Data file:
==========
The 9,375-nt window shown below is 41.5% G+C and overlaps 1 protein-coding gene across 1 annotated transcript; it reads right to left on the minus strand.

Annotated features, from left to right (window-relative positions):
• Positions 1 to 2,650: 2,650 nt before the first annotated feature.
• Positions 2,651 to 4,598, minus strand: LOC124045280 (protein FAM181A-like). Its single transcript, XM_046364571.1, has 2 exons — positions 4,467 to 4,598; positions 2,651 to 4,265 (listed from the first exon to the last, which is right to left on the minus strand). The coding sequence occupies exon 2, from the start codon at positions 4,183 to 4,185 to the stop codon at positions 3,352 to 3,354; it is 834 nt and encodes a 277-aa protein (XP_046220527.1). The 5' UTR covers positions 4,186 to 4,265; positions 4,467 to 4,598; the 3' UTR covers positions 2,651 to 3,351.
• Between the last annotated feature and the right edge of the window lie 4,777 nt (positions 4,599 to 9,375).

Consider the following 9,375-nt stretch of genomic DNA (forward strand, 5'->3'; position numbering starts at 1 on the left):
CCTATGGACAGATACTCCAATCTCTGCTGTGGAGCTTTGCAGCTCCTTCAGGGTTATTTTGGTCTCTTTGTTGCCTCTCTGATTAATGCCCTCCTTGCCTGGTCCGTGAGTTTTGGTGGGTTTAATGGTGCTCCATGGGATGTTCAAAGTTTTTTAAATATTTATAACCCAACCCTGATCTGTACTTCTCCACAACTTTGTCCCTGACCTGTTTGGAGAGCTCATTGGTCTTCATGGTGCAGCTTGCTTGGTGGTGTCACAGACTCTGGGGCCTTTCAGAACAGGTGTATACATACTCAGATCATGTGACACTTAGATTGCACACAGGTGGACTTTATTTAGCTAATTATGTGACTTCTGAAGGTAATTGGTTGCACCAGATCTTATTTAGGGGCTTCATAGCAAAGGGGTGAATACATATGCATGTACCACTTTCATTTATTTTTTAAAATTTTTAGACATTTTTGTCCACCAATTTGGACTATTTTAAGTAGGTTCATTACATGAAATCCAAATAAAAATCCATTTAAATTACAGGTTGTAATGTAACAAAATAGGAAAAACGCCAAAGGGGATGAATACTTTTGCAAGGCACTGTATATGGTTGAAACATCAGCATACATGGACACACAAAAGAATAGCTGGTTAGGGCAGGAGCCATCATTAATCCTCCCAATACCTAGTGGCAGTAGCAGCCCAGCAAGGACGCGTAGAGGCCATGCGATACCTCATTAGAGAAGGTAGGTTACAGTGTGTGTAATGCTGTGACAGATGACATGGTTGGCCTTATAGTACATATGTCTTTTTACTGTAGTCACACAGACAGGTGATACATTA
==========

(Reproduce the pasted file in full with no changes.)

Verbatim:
The 9,375-nt window shown below is 41.5% G+C and overlaps 1 protein-coding gene across 1 annotated transcript; it reads right to left on the minus strand.

Annotated features, from left to right (window-relative positions):
• Positions 1 to 2,650: 2,650 nt before the first annotated feature.
• Positions 2,651 to 4,598, minus strand: LOC124045280 (protein FAM181A-like). Its single transcript, XM_046364571.1, has 2 exons — positions 4,467 to 4,598; positions 2,651 to 4,265 (listed from the first exon to the last, which is right to left on the minus strand). The coding sequence occupies exon 2, from the start codon at positions 4,183 to 4,185 to the stop codon at positions 3,352 to 3,354; it is 834 nt and encodes a 277-aa protein (XP_046220527.1). The 5' UTR covers positions 4,186 to 4,265; positions 4,467 to 4,598; the 3' UTR covers positions 2,651 to 3,351.
• Between the last annotated feature and the right edge of the window lie 4,777 nt (positions 4,599 to 9,375).

Consider the following 9,375-nt stretch of genomic DNA (forward strand, 5'->3'; position numbering starts at 1 on the left):
CCTATGGACAGATACTCCAATCTCTGCTGTGGAGCTTTGCAGCTCCTTCAGGGTTATTTTGGTCTCTTTGTTGCCTCTCTGATTAATGCCCTCCTTGCCTGGTCCGTGAGTTTTGGTGGGTTTAATGGTGCTCCATGGGATGTTCAAAGTTTTTTAAATATTTATAACCCAACCCTGATCTGTACTTCTCCACAACTTTGTCCCTGACCTGTTTGGAGAGCTCATTGGTCTTCATGGTGCAGCTTGCTTGGTGGTGTCACAGACTCTGGGGCCTTTCAGAACAGGTGTATACATACTCAGATCATGTGACACTTAGATTGCACACAGGTGGACTTTATTTAGCTAATTATGTGACTTCTGAAGGTAATTGGTTGCACCAGATCTTATTTAGGGGCTTCATAGCAAAGGGGTGAATACATATGCATGTACCACTTTCATTTATTTTTTAAAATTTTTAGACATTTTTGTCCACCAATTTGGACTATTTTAAGTAGGTTCATTACATGAAATCCAAATAAAAATCCATTTAAATTACAGGTTGTAATGTAACAAAATAGGAAAAACGCCAAAGGGGATGAATACTTTTGCAAGGCACTGTATATGGTTGAAACATCAGCATACATGGACACACAAAAGAATAGCTGGTTAGGGCAGGAGCCATCATTAATCCTCCCAATACCTAGTGGCAGTAGCAGCCCAGCAAGGACGCGTAGAGGCCATGCGATACCTCATTAGAGAAGGTAGGTTACAGTGTGTGTAATGCTGTGACAGATGACATGGTTGGCCTTATAGTACATATGTCTTTTTACTGTAGTCACACAGACAGGTGATACATTA